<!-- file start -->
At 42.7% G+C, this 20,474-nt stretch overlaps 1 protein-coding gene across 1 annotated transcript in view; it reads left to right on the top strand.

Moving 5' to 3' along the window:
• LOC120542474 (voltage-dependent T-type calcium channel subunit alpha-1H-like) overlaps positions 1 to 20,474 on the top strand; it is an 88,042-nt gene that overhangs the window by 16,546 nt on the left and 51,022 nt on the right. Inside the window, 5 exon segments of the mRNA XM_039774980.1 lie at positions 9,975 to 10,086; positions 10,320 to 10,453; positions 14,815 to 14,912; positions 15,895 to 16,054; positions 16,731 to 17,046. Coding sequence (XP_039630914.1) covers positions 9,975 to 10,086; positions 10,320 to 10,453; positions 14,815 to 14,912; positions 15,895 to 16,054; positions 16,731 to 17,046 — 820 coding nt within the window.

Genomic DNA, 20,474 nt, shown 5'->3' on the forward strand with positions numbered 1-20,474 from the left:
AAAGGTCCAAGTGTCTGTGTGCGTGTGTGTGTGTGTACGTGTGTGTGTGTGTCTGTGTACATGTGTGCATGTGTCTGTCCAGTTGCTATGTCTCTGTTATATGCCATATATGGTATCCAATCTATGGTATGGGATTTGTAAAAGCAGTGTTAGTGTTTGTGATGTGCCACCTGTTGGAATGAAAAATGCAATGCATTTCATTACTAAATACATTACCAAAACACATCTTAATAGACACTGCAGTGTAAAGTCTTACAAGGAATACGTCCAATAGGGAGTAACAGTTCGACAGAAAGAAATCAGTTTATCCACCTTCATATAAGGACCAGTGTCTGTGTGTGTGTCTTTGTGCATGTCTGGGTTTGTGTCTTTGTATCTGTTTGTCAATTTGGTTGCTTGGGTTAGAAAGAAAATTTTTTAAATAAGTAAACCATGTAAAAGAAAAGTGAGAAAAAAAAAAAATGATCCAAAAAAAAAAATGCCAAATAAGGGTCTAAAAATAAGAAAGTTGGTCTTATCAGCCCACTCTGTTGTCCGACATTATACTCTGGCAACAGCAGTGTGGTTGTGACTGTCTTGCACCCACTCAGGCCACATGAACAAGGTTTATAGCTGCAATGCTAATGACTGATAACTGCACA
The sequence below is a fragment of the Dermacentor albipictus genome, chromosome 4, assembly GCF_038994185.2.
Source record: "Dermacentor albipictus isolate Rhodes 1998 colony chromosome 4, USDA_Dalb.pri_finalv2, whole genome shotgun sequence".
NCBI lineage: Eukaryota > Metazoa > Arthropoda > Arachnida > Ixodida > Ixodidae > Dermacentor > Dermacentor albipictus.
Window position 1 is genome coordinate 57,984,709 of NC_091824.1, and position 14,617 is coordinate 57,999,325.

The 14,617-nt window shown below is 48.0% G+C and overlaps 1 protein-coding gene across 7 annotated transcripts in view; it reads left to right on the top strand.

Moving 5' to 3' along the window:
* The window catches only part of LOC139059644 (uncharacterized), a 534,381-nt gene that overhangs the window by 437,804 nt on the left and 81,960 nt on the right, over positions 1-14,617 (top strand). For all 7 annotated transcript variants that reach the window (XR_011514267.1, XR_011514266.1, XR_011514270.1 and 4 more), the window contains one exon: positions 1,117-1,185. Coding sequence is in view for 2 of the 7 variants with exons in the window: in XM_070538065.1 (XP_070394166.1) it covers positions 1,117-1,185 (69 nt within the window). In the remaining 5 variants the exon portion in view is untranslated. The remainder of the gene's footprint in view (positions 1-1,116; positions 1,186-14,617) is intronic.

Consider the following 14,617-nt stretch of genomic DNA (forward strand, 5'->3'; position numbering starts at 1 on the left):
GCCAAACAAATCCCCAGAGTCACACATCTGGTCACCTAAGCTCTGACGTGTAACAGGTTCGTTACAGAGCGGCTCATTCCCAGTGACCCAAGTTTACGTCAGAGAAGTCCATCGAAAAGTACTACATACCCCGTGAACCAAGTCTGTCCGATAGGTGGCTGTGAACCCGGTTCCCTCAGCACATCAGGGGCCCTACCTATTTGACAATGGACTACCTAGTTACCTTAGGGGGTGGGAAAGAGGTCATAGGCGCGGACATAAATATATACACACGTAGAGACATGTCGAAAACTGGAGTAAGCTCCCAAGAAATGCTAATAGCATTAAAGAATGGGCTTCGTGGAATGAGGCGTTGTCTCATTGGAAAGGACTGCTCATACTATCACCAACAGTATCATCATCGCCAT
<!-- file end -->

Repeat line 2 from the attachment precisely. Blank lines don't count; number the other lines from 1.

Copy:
Moving 5' to 3' along the window: